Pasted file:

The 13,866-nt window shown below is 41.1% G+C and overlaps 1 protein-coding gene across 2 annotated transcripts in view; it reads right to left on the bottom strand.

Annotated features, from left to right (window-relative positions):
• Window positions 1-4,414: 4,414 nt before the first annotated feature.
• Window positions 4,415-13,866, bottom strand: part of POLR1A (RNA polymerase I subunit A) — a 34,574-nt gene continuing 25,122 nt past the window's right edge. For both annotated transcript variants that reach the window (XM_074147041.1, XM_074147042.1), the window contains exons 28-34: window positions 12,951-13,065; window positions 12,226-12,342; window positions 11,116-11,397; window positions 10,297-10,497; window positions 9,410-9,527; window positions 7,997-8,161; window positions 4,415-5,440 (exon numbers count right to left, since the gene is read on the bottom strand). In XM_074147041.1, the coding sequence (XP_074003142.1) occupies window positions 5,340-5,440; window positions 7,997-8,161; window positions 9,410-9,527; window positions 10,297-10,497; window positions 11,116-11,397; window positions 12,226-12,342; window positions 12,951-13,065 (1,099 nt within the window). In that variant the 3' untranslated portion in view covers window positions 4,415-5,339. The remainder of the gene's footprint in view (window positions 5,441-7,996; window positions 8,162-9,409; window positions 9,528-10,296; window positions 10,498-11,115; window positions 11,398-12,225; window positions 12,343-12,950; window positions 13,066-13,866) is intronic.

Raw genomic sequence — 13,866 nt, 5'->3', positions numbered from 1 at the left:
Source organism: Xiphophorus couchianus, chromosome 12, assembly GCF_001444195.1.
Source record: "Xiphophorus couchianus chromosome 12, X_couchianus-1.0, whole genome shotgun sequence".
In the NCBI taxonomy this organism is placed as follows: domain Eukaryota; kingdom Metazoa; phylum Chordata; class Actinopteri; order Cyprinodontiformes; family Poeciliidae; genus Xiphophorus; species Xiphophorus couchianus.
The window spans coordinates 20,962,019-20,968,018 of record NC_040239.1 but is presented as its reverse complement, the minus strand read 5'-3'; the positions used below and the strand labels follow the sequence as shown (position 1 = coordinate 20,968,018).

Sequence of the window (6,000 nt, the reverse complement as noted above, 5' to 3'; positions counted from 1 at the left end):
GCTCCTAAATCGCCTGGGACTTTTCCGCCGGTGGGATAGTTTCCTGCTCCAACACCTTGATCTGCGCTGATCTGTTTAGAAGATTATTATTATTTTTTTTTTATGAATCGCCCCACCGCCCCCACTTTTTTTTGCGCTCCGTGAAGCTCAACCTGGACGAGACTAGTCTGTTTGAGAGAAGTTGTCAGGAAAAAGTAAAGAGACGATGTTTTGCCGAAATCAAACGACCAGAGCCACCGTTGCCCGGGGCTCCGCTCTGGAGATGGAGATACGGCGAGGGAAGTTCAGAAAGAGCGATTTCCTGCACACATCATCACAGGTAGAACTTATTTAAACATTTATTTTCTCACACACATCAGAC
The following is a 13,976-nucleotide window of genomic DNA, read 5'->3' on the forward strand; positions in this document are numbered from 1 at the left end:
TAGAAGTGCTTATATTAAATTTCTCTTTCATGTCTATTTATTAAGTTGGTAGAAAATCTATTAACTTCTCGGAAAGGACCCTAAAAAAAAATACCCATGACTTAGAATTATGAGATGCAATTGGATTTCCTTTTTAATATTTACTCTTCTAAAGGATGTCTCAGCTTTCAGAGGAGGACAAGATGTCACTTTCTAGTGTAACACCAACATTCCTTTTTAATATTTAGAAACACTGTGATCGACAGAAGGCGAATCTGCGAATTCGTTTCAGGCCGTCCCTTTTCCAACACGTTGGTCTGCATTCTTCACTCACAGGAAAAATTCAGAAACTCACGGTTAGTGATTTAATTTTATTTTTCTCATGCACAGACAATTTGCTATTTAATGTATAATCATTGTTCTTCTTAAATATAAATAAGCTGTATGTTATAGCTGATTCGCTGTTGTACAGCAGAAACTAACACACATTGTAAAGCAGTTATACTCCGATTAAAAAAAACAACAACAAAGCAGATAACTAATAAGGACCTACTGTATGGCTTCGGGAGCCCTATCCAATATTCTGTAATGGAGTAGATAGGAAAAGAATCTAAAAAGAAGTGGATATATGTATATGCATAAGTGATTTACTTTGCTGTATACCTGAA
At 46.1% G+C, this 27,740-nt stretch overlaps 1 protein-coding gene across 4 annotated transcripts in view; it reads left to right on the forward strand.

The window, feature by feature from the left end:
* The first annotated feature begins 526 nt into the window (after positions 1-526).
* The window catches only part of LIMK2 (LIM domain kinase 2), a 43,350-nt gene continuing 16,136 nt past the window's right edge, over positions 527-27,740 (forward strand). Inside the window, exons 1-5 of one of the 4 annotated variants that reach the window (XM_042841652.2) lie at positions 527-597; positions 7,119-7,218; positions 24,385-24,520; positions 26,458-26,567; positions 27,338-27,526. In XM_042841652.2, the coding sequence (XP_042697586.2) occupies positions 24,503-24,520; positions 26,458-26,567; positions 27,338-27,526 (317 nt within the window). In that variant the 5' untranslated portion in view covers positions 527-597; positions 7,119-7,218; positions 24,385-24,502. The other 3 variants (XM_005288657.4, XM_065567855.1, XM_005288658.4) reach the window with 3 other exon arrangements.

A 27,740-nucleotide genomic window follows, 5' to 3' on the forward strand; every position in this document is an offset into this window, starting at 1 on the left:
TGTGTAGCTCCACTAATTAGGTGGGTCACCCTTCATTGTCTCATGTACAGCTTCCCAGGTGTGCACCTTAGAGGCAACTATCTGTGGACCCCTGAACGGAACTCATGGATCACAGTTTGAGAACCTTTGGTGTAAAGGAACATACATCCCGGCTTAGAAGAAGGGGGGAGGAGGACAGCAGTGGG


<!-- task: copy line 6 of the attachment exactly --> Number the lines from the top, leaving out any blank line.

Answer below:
Source organism: Xiphophorus couchianus, chromosome 12, assembly GCF_001444195.1.